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No monopoly agenda, says fuel firm

Friday August 29, 2014 Written by Published in Local
Foreign-based Pacific Islands Energy denies claims that it aims to become the country’s sole supplier of fuel. Foreign-based Pacific Islands Energy denies claims that it aims to become the country’s sole supplier of fuel.

A foreign-based fuel firm says its efforts to enter a new sector of the energy market is not part of a broader agenda to monopolise the industry in the Cook Islands.

Pacific Islands Energy has submitted an application to the Business Trade and Investment Board to begin supplying diesel to foreign fishing vessels.

The BTIB is currently holding consultations with various stakeholders, and could possibly make a decision on the application at the end of September.

When asked to address the concerns a separate local fuel industry player had with its application, Pacific’s local Manager Mark Vaikai said his company’s bid strictly represents a desire to begin supplying fuel to fishing boats.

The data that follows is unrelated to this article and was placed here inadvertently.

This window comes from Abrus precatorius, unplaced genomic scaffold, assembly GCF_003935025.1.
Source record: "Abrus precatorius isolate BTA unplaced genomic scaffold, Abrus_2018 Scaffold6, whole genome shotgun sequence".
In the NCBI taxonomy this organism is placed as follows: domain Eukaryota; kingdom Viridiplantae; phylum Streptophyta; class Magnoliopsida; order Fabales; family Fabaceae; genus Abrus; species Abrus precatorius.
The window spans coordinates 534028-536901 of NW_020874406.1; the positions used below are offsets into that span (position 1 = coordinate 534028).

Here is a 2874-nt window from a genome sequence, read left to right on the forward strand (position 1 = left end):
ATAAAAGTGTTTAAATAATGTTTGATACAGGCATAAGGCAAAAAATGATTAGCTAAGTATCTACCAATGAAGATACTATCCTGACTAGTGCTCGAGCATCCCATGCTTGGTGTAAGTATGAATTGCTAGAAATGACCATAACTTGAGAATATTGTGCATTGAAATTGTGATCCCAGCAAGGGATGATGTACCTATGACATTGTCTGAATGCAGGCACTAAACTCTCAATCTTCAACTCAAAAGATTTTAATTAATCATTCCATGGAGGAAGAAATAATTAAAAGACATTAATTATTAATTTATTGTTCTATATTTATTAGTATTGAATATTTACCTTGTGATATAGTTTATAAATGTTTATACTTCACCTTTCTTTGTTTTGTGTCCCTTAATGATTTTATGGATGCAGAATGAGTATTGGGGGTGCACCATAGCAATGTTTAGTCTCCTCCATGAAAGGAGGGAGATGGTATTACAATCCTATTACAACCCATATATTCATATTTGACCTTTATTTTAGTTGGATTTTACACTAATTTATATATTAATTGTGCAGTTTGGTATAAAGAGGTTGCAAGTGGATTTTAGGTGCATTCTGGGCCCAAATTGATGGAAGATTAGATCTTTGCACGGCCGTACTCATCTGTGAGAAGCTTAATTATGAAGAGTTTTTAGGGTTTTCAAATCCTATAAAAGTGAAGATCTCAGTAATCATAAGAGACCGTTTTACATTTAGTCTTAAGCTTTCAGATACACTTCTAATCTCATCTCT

“This is not what we would term as lucrative because the fuel volumes are not significant when compared to our current business volumes,” he wrote in an email.

“Rather this is another business opportunity we would like to be involved in as we can offer competitive fuel price as well as efficient delivery over the existing foreign supplier.”

Vaikai said the fuel volumes involved in supply to fishing vessels “do not meet our company’s criteria for ‘expansion plans’.”

With regards to an assertion made by Triad Pacific Petroleum, that Pacific’s application is part of a broader plan to become the nation’s ‘sole supplier of fuel’,  Vaikai said, “Monopoly does not exists as long as one has a choice”.

He said his company has indicated to both government and the BTIB that it is not entering the ground fuel retail market – currently supplied by both TOA and Triad.

Currently, Pacific’s foreign enterprise license only permits the company to supply fuel to the aviation industry and diesel to Te Aponga.

“In any event our company is not interested in investing in the retail market simply because the relatively low fuel volume is not justifiable,” said Vaikai.

Alluding to the labelling of Pacific as a foreign entity, he said the company’s presence here “consists of 100 per cent Cook Islanders”.

In a separate venture, Pacific Islands Energy is also currently involved in a proposal with shipping company Petrocean to have a large fuel tanker moored off the reef in Panama where it would supply fuel for the local market through an “over the reef” pipeline.

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